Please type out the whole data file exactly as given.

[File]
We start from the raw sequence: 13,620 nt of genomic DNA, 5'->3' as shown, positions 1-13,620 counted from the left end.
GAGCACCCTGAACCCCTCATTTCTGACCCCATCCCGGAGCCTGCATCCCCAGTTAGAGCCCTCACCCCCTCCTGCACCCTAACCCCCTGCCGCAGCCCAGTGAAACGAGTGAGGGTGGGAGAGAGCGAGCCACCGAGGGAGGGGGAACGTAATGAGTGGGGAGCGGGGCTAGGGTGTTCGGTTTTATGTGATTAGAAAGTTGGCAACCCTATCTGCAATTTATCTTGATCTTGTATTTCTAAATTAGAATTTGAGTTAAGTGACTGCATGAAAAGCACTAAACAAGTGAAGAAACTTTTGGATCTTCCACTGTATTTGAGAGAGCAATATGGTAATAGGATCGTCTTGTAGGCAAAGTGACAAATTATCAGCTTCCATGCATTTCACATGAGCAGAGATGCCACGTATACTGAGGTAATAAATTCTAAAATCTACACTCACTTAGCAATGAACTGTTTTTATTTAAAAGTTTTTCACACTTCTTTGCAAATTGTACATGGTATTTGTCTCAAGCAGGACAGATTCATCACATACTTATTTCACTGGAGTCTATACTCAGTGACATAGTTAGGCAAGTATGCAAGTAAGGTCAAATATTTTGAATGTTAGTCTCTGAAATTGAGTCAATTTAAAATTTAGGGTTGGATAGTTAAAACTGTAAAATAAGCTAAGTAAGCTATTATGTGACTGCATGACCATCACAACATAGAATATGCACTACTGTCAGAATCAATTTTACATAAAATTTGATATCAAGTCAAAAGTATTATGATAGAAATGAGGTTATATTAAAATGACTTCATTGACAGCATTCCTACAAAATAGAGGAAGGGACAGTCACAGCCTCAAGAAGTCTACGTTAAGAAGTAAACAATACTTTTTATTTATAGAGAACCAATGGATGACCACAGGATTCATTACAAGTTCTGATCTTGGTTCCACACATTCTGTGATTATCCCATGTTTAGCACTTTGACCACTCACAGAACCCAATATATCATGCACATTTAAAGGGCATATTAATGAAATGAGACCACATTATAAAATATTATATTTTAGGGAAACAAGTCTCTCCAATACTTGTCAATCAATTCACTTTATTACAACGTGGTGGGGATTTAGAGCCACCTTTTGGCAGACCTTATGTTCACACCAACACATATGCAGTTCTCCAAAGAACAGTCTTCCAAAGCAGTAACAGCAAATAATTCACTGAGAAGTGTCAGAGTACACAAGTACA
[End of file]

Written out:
We start from the raw sequence: 13,620 nt of genomic DNA, 5'->3' as shown, positions 1-13,620 counted from the left end.
GAGCACCCTGAACCCCTCATTTCTGACCCCATCCCGGAGCCTGCATCCCCAGTTAGAGCCCTCACCCCCTCCTGCACCCTAACCCCCTGCCGCAGCCCAGTGAAACGAGTGAGGGTGGGAGAGAGCGAGCCACCGAGGGAGGGGGAACGTAATGAGTGGGGAGCGGGGCTAGGGTGTTCGGTTTTATGTGATTAGAAAGTTGGCAACCCTATCTGCAATTTATCTTGATCTTGTATTTCTAAATTAGAATTTGAGTTAAGTGACTGCATGAAAAGCACTAAACAAGTGAAGAAACTTTTGGATCTTCCACTGTATTTGAGAGAGCAATATGGTAATAGGATCGTCTTGTAGGCAAAGTGACAAATTATCAGCTTCCATGCATTTCACATGAGCAGAGATGCCACGTATACTGAGGTAATAAATTCTAAAATCTACACTCACTTAGCAATGAACTGTTTTTATTTAAAAGTTTTTCACACTTCTTTGCAAATTGTACATGGTATTTGTCTCAAGCAGGACAGATTCATCACATACTTATTTCACTGGAGTCTATACTCAGTGACATAGTTAGGCAAGTATGCAAGTAAGGTCAAATATTTTGAATGTTAGTCTCTGAAATTGAGTCAATTTAAAATTTAGGGTTGGATAGTTAAAACTGTAAAATAAGCTAAGTAAGCTATTATGTGACTGCATGACCATCACAACATAGAATATGCACTACTGTCAGAATCAATTTTACATAAAATTTGATATCAAGTCAAAAGTATTATGATAGAAATGAGGTTATATTAAAATGACTTCATTGACAGCATTCCTACAAAATAGAGGAAGGGACAGTCACAGCCTCAAGAAGTCTACGTTAAGAAGTAAACAATACTTTTTATTTATAGAGAACCAATGGATGACCACAGGATTCATTACAAGTTCTGATCTTGGTTCCACACATTCTGTGATTATCCCATGTTTAGCACTTTGACCACTCACAGAACCCAATATATCATGCACATTTAAAGGGCATATTAATGAAATGAGACCACATTATAAAATATTATATTTTAGGGAAACAAGTCTCTCCAATACTTGTCAATCAATTCACTTTATTACAACGTGGTGGGGATTTAGAGCCACCTTTTGGCAGACCTTATGTTCACACCAACACATATGCAGTTCTCCAAAGAACAGTCTTCCAAAGCAGTAACAGCAAATAATTCACTGAGAAGTGTCAGAGTACACAAGTACA